At the heart of the airport’s information systems sit the Information Broker (IB) / Airport Operational Data Base (AODB). This is the central depository of data for the airport’s information systems.  The importance of the architecture of this database and its interaction with other systems cannot be overemphasized. As part of this strategy, the Contractor Shall establish an independent interface testing facility for the project. This facility would be used to test and prove all system software and hardware interfaces prior to site installation. The Contractor Shall confirm its understanding that some of the SAS/ICT systems for the expansion of the Airport must be interfaced with existing airport systems in a manner that is both seamless and does not cause any disruption to existing airport operations.  This will include interfaces to existing airfield, aircraft management and terminal systems (where applicable).

Finally, the Contractor Shall acknowledge the fact that the installation of many items of ICT equipment and the testing of the resultant systems cannot occur until very late in the construction period.  Sensitive high technology equipment should not be installed until a clean, stable and safe environment exists and it cannot be fully tested until services (e.g. electrical, HVAC) are operating. In effect, the installation of ICT equipment is on the project’s ‘critical path’ of activities and, as a result, can be a significant project risk.  The Contractor Shall confirm that he will take particular care to ensure that the subcontractor is instructed to model, check and test the ICT systems (especially the interfaces) before they are introduced to the site.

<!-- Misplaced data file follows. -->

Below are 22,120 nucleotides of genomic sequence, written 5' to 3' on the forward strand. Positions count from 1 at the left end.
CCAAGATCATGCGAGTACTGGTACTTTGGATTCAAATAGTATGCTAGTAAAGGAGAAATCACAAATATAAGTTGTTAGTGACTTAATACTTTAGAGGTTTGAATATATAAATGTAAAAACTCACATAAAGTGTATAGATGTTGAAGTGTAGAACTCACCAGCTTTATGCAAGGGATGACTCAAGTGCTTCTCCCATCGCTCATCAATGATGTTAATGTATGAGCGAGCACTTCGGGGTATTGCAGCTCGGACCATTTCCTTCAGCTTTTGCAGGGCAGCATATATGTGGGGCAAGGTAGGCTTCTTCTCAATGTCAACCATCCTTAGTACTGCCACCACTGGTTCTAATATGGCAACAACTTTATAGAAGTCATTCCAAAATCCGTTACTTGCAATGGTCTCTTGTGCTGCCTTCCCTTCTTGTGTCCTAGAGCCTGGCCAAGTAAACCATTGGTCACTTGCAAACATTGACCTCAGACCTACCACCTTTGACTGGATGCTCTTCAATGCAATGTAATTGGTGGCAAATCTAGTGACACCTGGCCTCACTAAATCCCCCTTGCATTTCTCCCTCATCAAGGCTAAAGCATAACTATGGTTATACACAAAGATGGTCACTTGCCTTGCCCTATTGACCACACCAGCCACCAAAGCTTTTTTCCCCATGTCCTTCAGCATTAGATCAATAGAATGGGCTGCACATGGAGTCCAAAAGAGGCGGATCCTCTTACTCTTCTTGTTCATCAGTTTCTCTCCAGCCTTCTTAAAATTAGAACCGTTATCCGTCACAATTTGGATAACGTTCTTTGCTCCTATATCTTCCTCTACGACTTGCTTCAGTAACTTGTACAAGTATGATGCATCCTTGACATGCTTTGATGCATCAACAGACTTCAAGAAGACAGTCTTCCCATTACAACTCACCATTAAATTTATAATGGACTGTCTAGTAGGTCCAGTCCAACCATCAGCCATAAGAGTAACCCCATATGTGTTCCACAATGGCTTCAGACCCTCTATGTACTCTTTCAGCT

Deployment of SAS and ICT Expertise and Experience

The Contractor Shall confirm its ability to design and manage the installation of the SAS and ICT systems for the Airport, with sufficient evidence.

The Contractor must demonstrate that he has specific experience in the design and implementation of each of the above-mentioned systems for airport clients.  In addition, the Contractor must demonstrate his experience of working with cutting edge ICT technologies for a wide range of non-airport clients. 

Early SAS and ICT Design Development Stage